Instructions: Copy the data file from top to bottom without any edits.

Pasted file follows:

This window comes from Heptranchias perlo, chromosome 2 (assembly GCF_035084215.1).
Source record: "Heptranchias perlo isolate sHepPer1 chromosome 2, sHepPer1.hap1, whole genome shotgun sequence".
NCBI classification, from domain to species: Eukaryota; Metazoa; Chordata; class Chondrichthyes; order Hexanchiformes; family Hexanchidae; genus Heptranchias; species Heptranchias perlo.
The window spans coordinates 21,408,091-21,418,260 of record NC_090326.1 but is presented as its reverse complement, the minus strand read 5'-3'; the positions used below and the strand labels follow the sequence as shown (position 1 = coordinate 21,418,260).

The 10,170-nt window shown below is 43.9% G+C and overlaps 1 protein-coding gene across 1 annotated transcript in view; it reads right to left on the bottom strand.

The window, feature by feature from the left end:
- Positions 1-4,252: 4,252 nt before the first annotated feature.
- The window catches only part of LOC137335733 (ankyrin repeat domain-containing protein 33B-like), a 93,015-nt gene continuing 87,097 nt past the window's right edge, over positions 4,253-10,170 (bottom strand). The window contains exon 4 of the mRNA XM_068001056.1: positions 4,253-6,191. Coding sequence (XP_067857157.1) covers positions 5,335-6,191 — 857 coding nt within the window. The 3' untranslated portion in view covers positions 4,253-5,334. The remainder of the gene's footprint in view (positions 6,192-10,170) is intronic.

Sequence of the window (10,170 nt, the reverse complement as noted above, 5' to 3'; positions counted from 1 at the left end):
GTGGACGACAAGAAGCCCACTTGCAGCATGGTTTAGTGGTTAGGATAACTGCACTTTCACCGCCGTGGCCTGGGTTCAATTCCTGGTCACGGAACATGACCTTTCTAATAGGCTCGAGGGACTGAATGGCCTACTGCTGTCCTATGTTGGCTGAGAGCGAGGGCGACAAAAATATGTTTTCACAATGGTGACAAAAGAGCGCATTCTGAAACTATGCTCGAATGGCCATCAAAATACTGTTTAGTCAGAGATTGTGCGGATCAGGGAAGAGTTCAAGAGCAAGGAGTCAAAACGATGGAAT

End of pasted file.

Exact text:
This window comes from Heptranchias perlo, chromosome 2 (assembly GCF_035084215.1).
Source record: "Heptranchias perlo isolate sHepPer1 chromosome 2, sHepPer1.hap1, whole genome shotgun sequence".
NCBI classification, from domain to species: Eukaryota; Metazoa; Chordata; class Chondrichthyes; order Hexanchiformes; family Hexanchidae; genus Heptranchias; species Heptranchias perlo.
The window spans coordinates 21,408,091-21,418,260 of record NC_090326.1 but is presented as its reverse complement, the minus strand read 5'-3'; the positions used below and the strand labels follow the sequence as shown (position 1 = coordinate 21,418,260).

The 10,170-nt window shown below is 43.9% G+C and overlaps 1 protein-coding gene across 1 annotated transcript in view; it reads right to left on the bottom strand.

The window, feature by feature from the left end:
- Positions 1-4,252: 4,252 nt before the first annotated feature.
- The window catches only part of LOC137335733 (ankyrin repeat domain-containing protein 33B-like), a 93,015-nt gene continuing 87,097 nt past the window's right edge, over positions 4,253-10,170 (bottom strand). The window contains exon 4 of the mRNA XM_068001056.1: positions 4,253-6,191. Coding sequence (XP_067857157.1) covers positions 5,335-6,191 — 857 coding nt within the window. The 3' untranslated portion in view covers positions 4,253-5,334. The remainder of the gene's footprint in view (positions 6,192-10,170) is intronic.

Sequence of the window (10,170 nt, the reverse complement as noted above, 5' to 3'; positions counted from 1 at the left end):
GTGGACGACAAGAAGCCCACTTGCAGCATGGTTTAGTGGTTAGGATAACTGCACTTTCACCGCCGTGGCCTGGGTTCAATTCCTGGTCACGGAACATGACCTTTCTAATAGGCTCGAGGGACTGAATGGCCTACTGCTGTCCTATGTTGGCTGAGAGCGAGGGCGACAAAAATATGTTTTCACAATGGTGACAAAAGAGCGCATTCTGAAACTATGCTCGAATGGCCATCAAAATACTGTTTAGTCAGAGATTGTGCGGATCAGGGAAGAGTTCAAGAGCAAGGAGTCAAAACGATGGAAT